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Anvarjon Rahmetov


I am a PhD Candidate at Political Science Department and come from Uzbekistan.

Currently I am at Central European University on research period abroad. I am writing up the bulk of my dissertation, assisting with a post-Soviet politics graduate course and am taking courses on democratization and qualitative comparative analysis (QCA).  

At IMT, I am working on reconceptualizing color revolutions in terms of struggles between elites for political succession, popular protests and opposition actions being only a byproduct, in some cases even an instrument, of elites with real power. For more information, please refer to "Research Interest" section of this page.

My reserach interest lie in comparative politics and political economy, with a regional focus on Central Asian countries, Caucasus and Russia. Out of comparative politics topics I am particularly interested in political risks analysis and security studies, popular protests, revolutions, rebellions and their effect on investment. In political economy I am interested in economic transformation of post-Soviet states, privatization processes in Central Asian countries, tax and exchange rate regimes. 

I earned my Bachelor of Arts degree with summa cum laude from American University in Central Asia (Bishkek, Kyrgyz Republic) specializing in international and comparative politics with macroeconomics minor.

For graduate degree I went to Central European University in Budapest, Hungary where I graduated with honors in political economy track, but defended a thesis in comparative politics (Kyrgyz Tulip Revolution: A Social Movement Theory Perspective - available here).

I contribute to analytic publications of several US and Italian thinks. Here are some of the contributions: 

Cracks in Social Contract: Instability in Kazakhstan, Its Sources and Alternative Risks, March 2012, Policy Brief no. 217, Istituto per gli Studi di Politica Internazionale, http://www.ispionline.it/it/documents/PB_217_2012.pdf

The Kyrgyz Presidential Elections: A Historic Step Towards Exclusive Democracy?, November 2011, Analysis Paper no. 80 for Istituto per gli Studi di Politica Internazionale, http://www.ispionline.it/it/documents/Analysis_80_2011.pdf

Kazakhstan's Presidential Elections 2011: Nazarbayev postpones succession, May 2011, Analysis Paper no. 51 for Istituto per gli Studi di Politica Internazionale, http://www.ispionline.it/it/documents/Analysis_51_2011.pdf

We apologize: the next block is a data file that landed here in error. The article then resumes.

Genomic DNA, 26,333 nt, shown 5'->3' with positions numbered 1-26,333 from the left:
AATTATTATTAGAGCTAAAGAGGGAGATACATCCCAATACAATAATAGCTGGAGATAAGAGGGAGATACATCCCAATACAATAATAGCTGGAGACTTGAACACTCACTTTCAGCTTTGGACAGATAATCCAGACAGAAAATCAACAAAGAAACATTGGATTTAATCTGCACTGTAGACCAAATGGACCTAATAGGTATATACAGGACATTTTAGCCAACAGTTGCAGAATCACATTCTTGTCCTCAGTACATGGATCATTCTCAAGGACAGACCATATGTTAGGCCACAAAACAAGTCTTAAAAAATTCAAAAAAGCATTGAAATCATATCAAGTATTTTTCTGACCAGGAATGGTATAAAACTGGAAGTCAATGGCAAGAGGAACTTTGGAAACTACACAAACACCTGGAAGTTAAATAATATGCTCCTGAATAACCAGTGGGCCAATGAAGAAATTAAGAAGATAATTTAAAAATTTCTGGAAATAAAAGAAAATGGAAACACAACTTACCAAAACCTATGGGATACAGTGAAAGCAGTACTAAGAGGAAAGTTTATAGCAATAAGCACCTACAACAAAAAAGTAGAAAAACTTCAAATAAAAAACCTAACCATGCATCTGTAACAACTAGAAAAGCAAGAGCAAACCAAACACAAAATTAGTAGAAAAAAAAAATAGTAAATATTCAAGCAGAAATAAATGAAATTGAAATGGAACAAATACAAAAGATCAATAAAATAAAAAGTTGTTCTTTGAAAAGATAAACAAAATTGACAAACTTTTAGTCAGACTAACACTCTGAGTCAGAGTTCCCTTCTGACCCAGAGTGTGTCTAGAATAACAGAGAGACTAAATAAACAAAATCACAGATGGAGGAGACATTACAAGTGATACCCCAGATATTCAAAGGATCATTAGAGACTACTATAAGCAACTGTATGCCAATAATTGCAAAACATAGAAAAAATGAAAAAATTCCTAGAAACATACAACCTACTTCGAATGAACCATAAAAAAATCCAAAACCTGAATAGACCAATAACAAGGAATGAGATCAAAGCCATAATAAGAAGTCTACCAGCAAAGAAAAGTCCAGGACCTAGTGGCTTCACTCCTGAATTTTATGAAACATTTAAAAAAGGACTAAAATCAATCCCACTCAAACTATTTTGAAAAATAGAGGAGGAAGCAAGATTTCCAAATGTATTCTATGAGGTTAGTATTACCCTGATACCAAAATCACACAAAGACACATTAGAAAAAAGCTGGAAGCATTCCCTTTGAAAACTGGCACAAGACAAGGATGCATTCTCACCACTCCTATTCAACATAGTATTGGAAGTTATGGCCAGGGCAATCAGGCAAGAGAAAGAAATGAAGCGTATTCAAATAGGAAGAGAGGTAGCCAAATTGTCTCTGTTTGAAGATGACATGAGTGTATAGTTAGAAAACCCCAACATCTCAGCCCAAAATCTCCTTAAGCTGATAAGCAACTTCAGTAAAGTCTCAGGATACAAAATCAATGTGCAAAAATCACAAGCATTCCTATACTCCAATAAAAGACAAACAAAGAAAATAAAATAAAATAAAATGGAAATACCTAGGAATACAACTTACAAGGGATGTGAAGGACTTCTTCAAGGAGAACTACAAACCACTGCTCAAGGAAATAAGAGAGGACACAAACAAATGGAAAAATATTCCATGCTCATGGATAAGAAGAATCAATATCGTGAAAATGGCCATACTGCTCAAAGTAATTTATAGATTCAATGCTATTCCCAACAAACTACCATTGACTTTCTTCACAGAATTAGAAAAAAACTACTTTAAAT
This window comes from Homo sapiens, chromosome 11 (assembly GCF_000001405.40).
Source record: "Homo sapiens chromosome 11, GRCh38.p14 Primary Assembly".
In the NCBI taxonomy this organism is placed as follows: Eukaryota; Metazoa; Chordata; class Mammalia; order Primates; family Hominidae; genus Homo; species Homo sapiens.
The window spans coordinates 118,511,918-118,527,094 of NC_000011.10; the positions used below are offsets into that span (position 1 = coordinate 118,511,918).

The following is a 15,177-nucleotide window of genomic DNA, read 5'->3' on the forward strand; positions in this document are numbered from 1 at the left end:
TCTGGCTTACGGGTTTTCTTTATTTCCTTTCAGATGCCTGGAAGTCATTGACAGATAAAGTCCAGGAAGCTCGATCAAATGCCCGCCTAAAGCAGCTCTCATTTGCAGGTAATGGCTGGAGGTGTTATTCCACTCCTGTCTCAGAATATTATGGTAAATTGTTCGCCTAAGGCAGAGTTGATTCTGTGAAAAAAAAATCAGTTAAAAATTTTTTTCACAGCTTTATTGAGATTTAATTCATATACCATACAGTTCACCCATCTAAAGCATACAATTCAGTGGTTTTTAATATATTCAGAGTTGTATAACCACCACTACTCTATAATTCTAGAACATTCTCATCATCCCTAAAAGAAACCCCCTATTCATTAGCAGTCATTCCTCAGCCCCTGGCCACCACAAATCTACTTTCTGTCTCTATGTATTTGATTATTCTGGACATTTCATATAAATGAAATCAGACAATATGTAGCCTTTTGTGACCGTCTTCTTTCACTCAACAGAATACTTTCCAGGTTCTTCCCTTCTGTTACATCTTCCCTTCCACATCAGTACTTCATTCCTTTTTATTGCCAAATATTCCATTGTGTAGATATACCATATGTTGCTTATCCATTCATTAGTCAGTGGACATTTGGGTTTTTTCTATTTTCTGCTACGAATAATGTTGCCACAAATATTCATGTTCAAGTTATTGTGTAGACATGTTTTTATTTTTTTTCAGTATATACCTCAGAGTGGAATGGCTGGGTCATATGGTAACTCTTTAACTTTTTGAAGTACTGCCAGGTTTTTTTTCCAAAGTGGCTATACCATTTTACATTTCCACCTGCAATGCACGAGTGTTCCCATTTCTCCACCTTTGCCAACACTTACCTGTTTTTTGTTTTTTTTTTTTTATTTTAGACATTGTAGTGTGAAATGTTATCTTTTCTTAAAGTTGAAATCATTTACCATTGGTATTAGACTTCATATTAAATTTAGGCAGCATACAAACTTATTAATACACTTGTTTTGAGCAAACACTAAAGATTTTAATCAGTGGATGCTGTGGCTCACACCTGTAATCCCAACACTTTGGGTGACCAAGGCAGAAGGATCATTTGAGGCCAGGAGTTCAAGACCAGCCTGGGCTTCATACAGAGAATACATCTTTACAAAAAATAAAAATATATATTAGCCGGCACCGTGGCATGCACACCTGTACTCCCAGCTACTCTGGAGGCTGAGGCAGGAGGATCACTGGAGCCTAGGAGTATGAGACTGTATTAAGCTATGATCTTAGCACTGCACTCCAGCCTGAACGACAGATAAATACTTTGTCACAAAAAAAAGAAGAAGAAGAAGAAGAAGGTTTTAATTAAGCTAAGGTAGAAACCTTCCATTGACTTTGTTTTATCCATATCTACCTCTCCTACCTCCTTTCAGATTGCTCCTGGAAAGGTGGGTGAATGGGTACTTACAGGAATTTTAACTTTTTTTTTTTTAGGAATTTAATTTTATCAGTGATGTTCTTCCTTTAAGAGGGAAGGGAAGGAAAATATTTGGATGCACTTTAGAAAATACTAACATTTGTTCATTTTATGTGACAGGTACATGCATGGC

Kyrgyzstan: Tracking Russia's Assistance Package to Bishkek, February 17, 2009, EurasiaNet, http://www.eurasianet.org/departments/insightb/articles/eav021809.shtml

Kyrgyzstan's New Tax Code: A Mixed Blessing?, March 11, 2009, Central Asia-Caucasus Analyst, http://www.cacianalyst.org/?q=node/5062

Scary Statistics: The State of Schools in Kyrgyzstan, April 22, 2009, Central Asia-Caucasus Analyst, http://www.cacianalyst.org/?q=node/5087

Failed Coup Raises Additional Questions About Stability in Kyrgyzstan, August 19, 2010, Central Asia-Caucasus Analyst, http://www.cacianalyst.org/?q=node/5386

I keep a blog on post-Soviet politics called Lost in Transition at http://rahmetoff.blogspot.com/

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Research Interest

Dissertation title: Uprising by the Rich: Networks and Oligarchs in Color Revolutions

Punchline: The events termed as color revolutions are more a result of competition between propertied elites than geniune grassroots uprisings. Therefore more attention should be given to consolidation of authoritarianism rather than emergence of opposition and civil society. Patterns of elite competition are characterized, among others, by patterns of property owndership, which in turn were shaped by levels of privatization in the early 90s.

Methodology: Case study (Armenia, Georgia, Ukraine, Kyrgyzstan, Tajikistan, Russia), process tracing using primary and secondary data. Possible use of some quantiative methods (e.g. a hierarchical model) and QCA to test hypotheses.

A more detailed description is available HERE (to be updated)